Turkish president Recep Tayyip Erdogan today angrily denounced the main opposition leader for claiming that Erdogan’s family and associates had transferred millions of dollars to the Isle of Man to avoid paying tax, saying that his rival would “pay the price”.
Turkish newspaper Hurriyet reported yesterday that the opposition Republican People’s Party (CHP) leader Kemal Kilicdaroglu, pictured left, had revealed that Erdogan’s close circle – including his brother, his son and his executive assistant – had made transactions worth around £11m (US$15m) to an offshore company called Bellway Limited on “the tax haven Isle of Man”.
The transactions, said Kilicdaroglu, had occurred in December 2011 and January 2012.
He had first challenged the president on November 21, asking him: “Do you know that your children, your brother-in-law, your son’s father-in-law, your brother, and your former executive assistant have deposited millions of U.S. dollars with a company based in off-shore tax-havens?”
In the absence of substantiation at that time for these allegations, Ergdogan said that he had instructed lawyers to sue.
Then a week later, on November 28, Kilicdaroglu brandished documents during a speech, as reported by Hurriyet, saying, “We have all the records of this company. We also have all the documents of the financial transactions.”
He said that he had been handed the documents by “bureaucrats who love their country”.
‘Relentless and specific’ list of charges
The charges were relentless and specific, according to the newspaper, with Kilicdaroglu stating that Bellway Limited was founded on 1 Aug 2011, with Sitki Ayan as its sole board member and “a one pound sterling founding capital.”
“There are official records showing that it belongs to him both from Turkey and from the Isle of Man,” he said, adding that the company was transferred to Kazım Öztaş on 15 November 15, 2011.
“On Dec. 15, 2011, Ziya Ilgen, the brother-in-law of [President] Erdogan, sent US$2.5m to Bellway Ltd, while Mustafa Erdogan, the [president’s] brother, sent US$2.5m. Why did your brother send $2.5m there?”Kilicdaroglu asked, before going on to list all the transactions in the documents.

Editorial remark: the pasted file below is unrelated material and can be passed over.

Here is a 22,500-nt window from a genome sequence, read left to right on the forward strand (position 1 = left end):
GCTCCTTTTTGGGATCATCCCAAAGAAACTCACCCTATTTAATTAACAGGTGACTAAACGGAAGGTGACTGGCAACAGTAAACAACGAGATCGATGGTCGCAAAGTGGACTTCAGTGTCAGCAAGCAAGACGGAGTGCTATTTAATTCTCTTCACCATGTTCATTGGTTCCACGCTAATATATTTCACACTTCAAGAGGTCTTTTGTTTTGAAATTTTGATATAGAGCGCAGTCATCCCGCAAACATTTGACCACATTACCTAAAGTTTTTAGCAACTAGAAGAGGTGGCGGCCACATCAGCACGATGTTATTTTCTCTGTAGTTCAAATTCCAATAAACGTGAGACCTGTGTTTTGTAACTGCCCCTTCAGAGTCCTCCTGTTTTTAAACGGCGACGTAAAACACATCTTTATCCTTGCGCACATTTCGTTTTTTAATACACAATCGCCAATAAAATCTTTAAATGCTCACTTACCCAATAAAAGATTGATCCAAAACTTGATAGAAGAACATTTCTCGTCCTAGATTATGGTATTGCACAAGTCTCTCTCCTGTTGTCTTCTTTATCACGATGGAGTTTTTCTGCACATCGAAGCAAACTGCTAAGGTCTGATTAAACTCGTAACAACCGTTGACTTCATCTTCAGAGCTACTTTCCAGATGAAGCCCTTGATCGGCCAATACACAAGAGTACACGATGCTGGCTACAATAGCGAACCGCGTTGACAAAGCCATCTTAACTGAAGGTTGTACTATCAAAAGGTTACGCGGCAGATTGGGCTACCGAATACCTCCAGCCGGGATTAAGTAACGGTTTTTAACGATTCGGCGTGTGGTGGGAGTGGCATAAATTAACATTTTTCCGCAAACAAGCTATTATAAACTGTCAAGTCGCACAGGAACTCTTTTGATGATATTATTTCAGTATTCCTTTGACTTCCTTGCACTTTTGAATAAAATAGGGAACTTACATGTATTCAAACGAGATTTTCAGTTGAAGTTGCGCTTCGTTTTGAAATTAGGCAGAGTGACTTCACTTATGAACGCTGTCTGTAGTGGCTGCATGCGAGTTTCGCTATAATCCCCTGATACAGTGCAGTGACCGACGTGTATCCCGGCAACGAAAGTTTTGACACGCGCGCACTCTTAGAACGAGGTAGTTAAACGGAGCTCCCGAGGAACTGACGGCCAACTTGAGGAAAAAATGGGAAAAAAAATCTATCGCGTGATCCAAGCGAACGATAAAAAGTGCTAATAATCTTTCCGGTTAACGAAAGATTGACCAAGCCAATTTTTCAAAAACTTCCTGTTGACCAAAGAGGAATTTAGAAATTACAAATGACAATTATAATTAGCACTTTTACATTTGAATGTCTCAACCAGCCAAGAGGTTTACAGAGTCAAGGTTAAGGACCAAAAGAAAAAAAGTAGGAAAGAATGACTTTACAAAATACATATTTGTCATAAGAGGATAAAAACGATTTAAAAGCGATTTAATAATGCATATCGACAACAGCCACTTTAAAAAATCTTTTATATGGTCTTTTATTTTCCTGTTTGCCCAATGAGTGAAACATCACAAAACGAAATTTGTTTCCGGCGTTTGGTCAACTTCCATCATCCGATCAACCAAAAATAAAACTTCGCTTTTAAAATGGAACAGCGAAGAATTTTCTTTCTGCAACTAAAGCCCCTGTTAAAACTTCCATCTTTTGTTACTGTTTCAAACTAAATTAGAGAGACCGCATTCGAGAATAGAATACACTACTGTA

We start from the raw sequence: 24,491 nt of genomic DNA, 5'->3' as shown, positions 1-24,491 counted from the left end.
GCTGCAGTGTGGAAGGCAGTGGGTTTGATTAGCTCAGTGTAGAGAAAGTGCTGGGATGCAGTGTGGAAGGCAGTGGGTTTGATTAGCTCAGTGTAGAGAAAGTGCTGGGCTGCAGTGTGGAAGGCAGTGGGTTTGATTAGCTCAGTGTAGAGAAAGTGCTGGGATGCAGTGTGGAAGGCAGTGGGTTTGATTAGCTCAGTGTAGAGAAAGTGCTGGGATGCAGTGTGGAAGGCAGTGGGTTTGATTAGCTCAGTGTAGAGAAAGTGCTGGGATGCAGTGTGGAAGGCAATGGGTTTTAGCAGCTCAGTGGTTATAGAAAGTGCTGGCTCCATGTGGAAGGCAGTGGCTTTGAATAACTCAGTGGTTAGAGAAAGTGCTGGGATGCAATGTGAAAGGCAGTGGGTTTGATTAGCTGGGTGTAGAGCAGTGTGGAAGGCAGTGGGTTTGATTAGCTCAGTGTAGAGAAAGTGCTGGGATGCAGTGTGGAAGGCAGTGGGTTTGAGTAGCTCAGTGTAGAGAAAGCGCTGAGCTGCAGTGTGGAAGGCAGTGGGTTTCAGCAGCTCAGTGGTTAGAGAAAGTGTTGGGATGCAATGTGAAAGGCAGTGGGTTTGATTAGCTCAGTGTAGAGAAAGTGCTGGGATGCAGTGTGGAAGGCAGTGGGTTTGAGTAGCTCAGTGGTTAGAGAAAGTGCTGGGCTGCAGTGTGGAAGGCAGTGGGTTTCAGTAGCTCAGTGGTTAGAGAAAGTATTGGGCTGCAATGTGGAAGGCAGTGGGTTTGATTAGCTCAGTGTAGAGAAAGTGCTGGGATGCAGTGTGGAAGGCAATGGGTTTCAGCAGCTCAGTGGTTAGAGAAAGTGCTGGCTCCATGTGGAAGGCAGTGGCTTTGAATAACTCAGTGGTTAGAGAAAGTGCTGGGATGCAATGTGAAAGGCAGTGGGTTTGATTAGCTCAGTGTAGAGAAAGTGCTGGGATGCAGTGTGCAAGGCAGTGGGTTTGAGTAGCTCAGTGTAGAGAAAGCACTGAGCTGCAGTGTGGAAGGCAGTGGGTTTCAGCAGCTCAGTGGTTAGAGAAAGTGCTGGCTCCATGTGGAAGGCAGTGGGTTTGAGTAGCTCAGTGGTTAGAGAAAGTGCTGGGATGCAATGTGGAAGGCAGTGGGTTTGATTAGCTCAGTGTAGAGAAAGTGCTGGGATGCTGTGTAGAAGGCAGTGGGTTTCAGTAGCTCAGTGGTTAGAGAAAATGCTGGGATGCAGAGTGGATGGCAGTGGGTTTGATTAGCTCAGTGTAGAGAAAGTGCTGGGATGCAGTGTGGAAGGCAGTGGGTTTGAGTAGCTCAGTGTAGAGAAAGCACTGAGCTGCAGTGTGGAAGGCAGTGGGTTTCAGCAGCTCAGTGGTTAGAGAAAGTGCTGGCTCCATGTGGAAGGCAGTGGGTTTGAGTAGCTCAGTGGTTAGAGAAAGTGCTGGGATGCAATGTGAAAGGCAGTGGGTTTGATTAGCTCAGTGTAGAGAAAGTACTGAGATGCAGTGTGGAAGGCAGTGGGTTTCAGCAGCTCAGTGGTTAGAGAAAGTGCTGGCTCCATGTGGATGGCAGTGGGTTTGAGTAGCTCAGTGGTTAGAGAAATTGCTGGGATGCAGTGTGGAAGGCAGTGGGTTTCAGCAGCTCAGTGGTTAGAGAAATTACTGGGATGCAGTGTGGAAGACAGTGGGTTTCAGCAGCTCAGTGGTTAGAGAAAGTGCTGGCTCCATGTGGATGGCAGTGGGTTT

“On 26 December 2011 Ziya Ilgen sent US$1.25m and Mustafa Erdogan sent US$1.25m.
“On 27 December 2011 Osman Ketenci, the father-in-law of Burak Erdogan, sent US$1.25m.
“On 27 December 2011 Mustafa Gundogan, a former executive assistant, sent US$1.25m.
“On 28 December 2011 Mustafa Gundogan sent US$250,000.
“On Dec. 28, 2011 Osman Ketenci sent $1 million.
“On Dec. 29, 2011 Ahmet Burak Erdogan, the son, sent $1.45 million.
“On Jan. 4 2012 Ahmet Burak Erdogan sent US$2.3m.
“We have the SWIFT documents of these transactions … We also have bank receipts,” said Kilicdaroglu.
The Ankara public prosecutor’s office today said that it had opened an investigation into Kilicdaroglu’s allegations and has requested the documents from the CHP, the private Dogan news agency reported.
Many will see this as a brave move by the newspaper, since Erdogan famously clamped down on the press in a power-grab two years ago, and is not seen as a supporter of press freedom, as the Guardian media analyst Roy Greenslade explained last year in a column.
In response, Erogan today angrily told members of the ruling Justice and Development Party that Justice and Development Party that Kilicdaroglu “will pay the price for this attack”.